Russia Backs Lukashenko’s Constitution Reform for Belarus

Russia praised its embattled ally Belarusian President Alexander Lukashenko’s proposals for constitutional changes, describing them as the best way to resolve unprecedented mass protests against his 26-year rule.

Foreign Minister Sergei Lavrov urged Belarusian civil society groups to participate in drafting the country’s new basic law on Tuesday.

“They should take part if they want to get out of this crisis with a strengthened country and not stir up conflict,” Lavrov said in a question-and-answer session with students at the Moscow State Institute of International Relations. “We see attempts to rock the situation.”

Tens of thousands of Belarusians have been protesting each weekend since Lukashenko, 66, secured a sixth term with over 80% of the vote on Aug. 9, sparking accusations of fraud. Russian President Vladimir Putin last week said he’d agreed to send police reinforcements to help quell the unrest in Belarus if needed and rejected the possibility of reviewing the presidential ballot’s results. The U.S. the European Union have refused to accept Lukashenko’s re-election.

Read More: Why the Strongman of Belarus Is Fighting for Survival: QuickTake

The opposition claims candidate Sviatlana Tsikhanouskaya won the election and has called on Lukashenko to begin talks on handing over power. His offer of constitutional changes — something he’s proposed in the past without following through on — has won little support among his critics.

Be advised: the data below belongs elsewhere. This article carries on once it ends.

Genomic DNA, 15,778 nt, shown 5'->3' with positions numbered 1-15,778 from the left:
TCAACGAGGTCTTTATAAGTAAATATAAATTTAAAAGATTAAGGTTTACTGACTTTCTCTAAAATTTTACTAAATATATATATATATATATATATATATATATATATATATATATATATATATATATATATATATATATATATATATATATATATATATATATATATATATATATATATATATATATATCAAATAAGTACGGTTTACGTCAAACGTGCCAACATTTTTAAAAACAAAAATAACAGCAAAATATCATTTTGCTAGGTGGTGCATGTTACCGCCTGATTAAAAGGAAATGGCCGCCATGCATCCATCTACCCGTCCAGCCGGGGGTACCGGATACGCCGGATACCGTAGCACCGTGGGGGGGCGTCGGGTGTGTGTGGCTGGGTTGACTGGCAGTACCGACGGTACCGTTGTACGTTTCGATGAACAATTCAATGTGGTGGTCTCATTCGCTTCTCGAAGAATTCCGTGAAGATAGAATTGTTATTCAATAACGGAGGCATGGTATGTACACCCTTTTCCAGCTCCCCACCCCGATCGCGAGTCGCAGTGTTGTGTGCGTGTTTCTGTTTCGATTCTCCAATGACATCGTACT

On Monday, he announced plans to hold a referendum on constitutional revisions focused on court reforms. Lukashenko has rejected opposition calls to return to the 1994 constitution that was later amended to strengthen the presidency’s powers.

The Belarusian leader responded with mass arrests and a brutal security crackdown which has failed to stamp out the demonstrations and strike actions by workers. Students marching in Minsk Tuesday against the government were met by riot police.

Belarus, a nation of 9.5 million sandwiched between Russia and three members of the North Atlantic Treaty Organization, is seen as a key bulwark by the Kremlin against encroachment by the U.S.-led military alliance.

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